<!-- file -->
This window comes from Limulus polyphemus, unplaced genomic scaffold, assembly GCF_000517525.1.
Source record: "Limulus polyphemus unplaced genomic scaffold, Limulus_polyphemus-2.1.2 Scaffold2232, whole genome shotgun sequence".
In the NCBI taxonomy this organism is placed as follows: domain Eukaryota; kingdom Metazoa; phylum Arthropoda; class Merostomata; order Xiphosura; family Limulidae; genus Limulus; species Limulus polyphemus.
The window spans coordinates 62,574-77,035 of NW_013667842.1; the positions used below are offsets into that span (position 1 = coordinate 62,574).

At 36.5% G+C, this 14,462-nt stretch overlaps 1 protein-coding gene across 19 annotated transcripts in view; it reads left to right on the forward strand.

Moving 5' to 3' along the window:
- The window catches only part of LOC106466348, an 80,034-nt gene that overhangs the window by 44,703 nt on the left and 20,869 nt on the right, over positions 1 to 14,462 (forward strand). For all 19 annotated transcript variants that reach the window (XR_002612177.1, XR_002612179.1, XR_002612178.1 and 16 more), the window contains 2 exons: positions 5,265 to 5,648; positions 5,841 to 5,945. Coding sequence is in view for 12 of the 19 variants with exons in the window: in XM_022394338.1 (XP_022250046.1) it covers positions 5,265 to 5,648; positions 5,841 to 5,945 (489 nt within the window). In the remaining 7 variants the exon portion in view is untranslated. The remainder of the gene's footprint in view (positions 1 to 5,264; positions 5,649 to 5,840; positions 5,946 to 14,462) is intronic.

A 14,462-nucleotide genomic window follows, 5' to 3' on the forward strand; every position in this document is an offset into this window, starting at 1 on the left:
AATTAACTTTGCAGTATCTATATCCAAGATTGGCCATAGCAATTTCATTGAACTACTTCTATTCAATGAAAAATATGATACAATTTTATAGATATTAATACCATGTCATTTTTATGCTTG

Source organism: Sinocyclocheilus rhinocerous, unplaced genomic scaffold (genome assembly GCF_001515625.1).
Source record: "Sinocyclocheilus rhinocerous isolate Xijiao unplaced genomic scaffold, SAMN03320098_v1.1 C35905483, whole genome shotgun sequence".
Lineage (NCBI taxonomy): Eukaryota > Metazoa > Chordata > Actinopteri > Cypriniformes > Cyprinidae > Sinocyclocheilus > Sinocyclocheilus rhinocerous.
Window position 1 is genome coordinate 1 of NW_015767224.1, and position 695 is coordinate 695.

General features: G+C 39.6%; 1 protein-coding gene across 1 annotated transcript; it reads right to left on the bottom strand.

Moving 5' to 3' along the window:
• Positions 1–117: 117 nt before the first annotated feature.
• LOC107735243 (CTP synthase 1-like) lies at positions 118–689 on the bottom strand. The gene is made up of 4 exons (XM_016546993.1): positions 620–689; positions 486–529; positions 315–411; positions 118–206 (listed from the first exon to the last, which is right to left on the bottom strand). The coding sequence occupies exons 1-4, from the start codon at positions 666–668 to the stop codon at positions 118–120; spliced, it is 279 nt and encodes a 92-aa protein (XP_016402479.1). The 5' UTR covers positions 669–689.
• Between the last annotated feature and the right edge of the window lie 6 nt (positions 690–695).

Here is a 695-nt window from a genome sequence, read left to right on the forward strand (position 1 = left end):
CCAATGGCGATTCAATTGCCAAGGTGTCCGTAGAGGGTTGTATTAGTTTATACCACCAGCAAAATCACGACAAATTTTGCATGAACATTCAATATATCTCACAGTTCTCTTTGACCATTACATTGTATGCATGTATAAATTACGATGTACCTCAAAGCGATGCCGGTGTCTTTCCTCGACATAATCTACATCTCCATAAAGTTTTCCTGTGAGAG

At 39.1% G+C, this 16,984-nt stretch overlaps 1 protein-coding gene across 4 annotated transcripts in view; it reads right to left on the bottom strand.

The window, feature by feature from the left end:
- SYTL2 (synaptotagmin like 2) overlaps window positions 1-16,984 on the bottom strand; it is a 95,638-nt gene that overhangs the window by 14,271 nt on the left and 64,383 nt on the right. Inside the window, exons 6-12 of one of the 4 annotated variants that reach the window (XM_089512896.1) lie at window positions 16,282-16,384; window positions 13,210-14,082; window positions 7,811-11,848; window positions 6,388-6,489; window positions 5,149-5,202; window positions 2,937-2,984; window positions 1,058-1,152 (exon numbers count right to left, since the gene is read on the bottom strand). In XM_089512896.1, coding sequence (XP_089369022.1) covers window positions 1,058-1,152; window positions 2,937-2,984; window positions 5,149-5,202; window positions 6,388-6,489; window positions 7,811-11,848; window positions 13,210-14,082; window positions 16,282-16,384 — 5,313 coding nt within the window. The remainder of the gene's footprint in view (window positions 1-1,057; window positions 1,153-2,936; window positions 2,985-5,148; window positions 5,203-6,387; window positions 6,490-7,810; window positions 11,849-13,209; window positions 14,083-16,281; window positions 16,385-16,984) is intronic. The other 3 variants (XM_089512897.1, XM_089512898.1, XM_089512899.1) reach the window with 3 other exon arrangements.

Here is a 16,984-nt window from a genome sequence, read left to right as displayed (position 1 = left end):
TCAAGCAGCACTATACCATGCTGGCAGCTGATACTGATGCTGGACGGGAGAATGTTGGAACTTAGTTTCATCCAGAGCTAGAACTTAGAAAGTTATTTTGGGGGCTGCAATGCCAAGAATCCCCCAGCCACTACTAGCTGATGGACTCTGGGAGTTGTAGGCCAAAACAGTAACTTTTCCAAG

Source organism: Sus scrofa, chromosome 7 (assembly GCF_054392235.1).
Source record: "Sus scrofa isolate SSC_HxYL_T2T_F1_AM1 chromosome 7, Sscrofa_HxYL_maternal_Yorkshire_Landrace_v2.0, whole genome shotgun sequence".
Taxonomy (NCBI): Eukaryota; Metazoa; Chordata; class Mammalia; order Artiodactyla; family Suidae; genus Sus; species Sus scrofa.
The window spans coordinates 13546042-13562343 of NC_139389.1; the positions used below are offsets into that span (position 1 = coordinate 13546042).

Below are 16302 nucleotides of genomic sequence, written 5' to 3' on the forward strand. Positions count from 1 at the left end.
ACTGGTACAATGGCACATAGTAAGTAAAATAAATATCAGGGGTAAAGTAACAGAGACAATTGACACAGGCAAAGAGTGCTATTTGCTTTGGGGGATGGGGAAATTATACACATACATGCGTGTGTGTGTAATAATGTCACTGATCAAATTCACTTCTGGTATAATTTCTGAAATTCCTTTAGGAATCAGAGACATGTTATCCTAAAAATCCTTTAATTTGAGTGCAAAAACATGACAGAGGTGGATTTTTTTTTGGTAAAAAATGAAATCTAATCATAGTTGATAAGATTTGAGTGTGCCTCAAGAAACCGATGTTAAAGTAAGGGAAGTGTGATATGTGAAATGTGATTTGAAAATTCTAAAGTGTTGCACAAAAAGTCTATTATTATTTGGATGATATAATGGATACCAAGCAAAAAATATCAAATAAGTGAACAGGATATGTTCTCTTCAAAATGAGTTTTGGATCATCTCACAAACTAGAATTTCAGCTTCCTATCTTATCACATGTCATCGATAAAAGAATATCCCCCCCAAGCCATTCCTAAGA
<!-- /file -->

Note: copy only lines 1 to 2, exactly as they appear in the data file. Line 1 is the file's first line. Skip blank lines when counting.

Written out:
This window comes from Limulus polyphemus, unplaced genomic scaffold, assembly GCF_000517525.1.
Source record: "Limulus polyphemus unplaced genomic scaffold, Limulus_polyphemus-2.1.2 Scaffold2232, whole genome shotgun sequence".